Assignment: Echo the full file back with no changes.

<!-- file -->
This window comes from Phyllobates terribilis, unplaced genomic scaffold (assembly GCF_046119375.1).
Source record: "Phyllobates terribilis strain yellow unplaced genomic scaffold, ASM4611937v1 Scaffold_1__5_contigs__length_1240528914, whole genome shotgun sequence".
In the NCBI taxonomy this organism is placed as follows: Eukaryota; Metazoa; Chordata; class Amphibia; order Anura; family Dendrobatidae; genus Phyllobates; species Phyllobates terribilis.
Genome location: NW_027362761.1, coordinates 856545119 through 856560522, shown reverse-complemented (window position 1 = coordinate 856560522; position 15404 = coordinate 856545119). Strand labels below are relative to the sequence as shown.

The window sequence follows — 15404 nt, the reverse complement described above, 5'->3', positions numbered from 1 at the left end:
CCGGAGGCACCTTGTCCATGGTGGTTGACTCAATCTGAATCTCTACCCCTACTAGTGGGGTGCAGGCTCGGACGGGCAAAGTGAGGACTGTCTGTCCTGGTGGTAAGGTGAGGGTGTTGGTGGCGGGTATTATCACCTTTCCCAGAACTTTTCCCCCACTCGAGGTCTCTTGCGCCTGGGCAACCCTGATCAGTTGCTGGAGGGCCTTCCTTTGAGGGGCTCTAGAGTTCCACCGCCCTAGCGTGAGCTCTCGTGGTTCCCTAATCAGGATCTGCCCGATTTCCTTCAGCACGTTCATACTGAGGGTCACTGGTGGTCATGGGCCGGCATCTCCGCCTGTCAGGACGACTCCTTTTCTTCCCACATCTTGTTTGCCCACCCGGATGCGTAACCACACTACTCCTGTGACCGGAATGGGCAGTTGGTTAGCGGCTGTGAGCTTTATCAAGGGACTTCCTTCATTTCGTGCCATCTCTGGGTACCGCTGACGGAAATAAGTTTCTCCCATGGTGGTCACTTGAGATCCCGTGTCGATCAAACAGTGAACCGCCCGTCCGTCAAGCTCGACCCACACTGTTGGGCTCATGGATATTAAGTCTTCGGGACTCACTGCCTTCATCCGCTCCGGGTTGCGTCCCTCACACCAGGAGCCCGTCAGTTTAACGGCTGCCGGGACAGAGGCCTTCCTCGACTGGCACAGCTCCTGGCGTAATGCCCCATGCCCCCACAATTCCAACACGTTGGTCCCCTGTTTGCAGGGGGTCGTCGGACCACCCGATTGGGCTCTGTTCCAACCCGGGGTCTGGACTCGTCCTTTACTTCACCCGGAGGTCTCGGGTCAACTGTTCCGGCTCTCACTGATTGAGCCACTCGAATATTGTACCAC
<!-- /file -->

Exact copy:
This window comes from Phyllobates terribilis, unplaced genomic scaffold (assembly GCF_046119375.1).
Source record: "Phyllobates terribilis strain yellow unplaced genomic scaffold, ASM4611937v1 Scaffold_1__5_contigs__length_1240528914, whole genome shotgun sequence".
In the NCBI taxonomy this organism is placed as follows: Eukaryota; Metazoa; Chordata; class Amphibia; order Anura; family Dendrobatidae; genus Phyllobates; species Phyllobates terribilis.
Genome location: NW_027362761.1, coordinates 856545119 through 856560522, shown reverse-complemented (window position 1 = coordinate 856560522; position 15404 = coordinate 856545119). Strand labels below are relative to the sequence as shown.

The window sequence follows — 15404 nt, the reverse complement described above, 5'->3', positions numbered from 1 at the left end:
CCGGAGGCACCTTGTCCATGGTGGTTGACTCAATCTGAATCTCTACCCCTACTAGTGGGGTGCAGGCTCGGACGGGCAAAGTGAGGACTGTCTGTCCTGGTGGTAAGGTGAGGGTGTTGGTGGCGGGTATTATCACCTTTCCCAGAACTTTTCCCCCACTCGAGGTCTCTTGCGCCTGGGCAACCCTGATCAGTTGCTGGAGGGCCTTCCTTTGAGGGGCTCTAGAGTTCCACCGCCCTAGCGTGAGCTCTCGTGGTTCCCTAATCAGGATCTGCCCGATTTCCTTCAGCACGTTCATACTGAGGGTCACTGGTGGTCATGGGCCGGCATCTCCGCCTGTCAGGACGACTCCTTTTCTTCCCACATCTTGTTTGCCCACCCGGATGCGTAACCACACTACTCCTGTGACCGGAATGGGCAGTTGGTTAGCGGCTGTGAGCTTTATCAAGGGACTTCCTTCATTTCGTGCCATCTCTGGGTACCGCTGACGGAAATAAGTTTCTCCCATGGTGGTCACTTGAGATCCCGTGTCGATCAAACAGTGAACCGCCCGTCCGTCAAGCTCGACCCACACTGTTGGGCTCATGGATATTAAGTCTTCGGGACTCACTGCCTTCATCCGCTCCGGGTTGCGTCCCTCACACCAGGAGCCCGTCAGTTTAACGGCTGCCGGGACAGAGGCCTTCCTCGACTGGCACAGCTCCTGGCGTAATGCCCCATGCCCCCACAATTCCAACACGTTGGTCCCCTGTTTGCAGGGGGTCGTCGGACCACCCGATTGGGCTCTGTTCCAACCCGGGGTCTGGACTCGTCCTTTACTTCACCCGGAGGTCTCGGGTCAACTGTTCCGGCTCTCACTGATTGAGCCACTCGAATATTGTACCAC